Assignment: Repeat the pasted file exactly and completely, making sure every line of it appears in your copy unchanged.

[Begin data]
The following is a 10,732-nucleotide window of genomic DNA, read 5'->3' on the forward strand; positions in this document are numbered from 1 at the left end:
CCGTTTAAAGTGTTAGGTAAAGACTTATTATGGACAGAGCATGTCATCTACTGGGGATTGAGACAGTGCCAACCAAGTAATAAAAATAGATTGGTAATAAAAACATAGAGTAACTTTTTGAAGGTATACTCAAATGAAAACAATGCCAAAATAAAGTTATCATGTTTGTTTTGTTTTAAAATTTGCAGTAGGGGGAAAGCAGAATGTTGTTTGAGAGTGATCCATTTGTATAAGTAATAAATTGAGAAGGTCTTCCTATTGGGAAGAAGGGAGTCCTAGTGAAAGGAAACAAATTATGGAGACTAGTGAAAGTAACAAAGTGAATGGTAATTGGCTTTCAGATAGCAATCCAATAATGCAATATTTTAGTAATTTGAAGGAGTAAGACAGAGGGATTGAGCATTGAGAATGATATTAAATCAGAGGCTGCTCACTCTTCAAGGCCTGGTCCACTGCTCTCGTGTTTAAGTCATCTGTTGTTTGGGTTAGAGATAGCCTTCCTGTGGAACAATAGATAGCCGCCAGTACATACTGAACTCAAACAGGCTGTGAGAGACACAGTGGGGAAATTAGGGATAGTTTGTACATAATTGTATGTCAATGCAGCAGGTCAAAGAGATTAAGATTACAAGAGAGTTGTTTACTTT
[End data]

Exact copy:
The following is a 10,732-nucleotide window of genomic DNA, read 5'->3' on the forward strand; positions in this document are numbered from 1 at the left end:
CCGTTTAAAGTGTTAGGTAAAGACTTATTATGGACAGAGCATGTCATCTACTGGGGATTGAGACAGTGCCAACCAAGTAATAAAAATAGATTGGTAATAAAAACATAGAGTAACTTTTTGAAGGTATACTCAAATGAAAACAATGCCAAAATAAAGTTATCATGTTTGTTTTGTTTTAAAATTTGCAGTAGGGGGAAAGCAGAATGTTGTTTGAGAGTGATCCATTTGTATAAGTAATAAATTGAGAAGGTCTTCCTATTGGGAAGAAGGGAGTCCTAGTGAAAGGAAACAAATTATGGAGACTAGTGAAAGTAACAAAGTGAATGGTAATTGGCTTTCAGATAGCAATCCAATAATGCAATATTTTAGTAATTTGAAGGAGTAAGACAGAGGGATTGAGCATTGAGAATGATATTAAATCAGAGGCTGCTCACTCTTCAAGGCCTGGTCCACTGCTCTCGTGTTTAAGTCATCTGTTGTTTGGGTTAGAGATAGCCTTCCTGTGGAACAATAGATAGCCGCCAGTACATACTGAACTCAAACAGGCTGTGAGAGACACAGTGGGGAAATTAGGGATAGTTTGTACATAATTGTATGTCAATGCAGCAGGTCAAAGAGATTAAGATTACAAGAGAGTTGTTTACTTT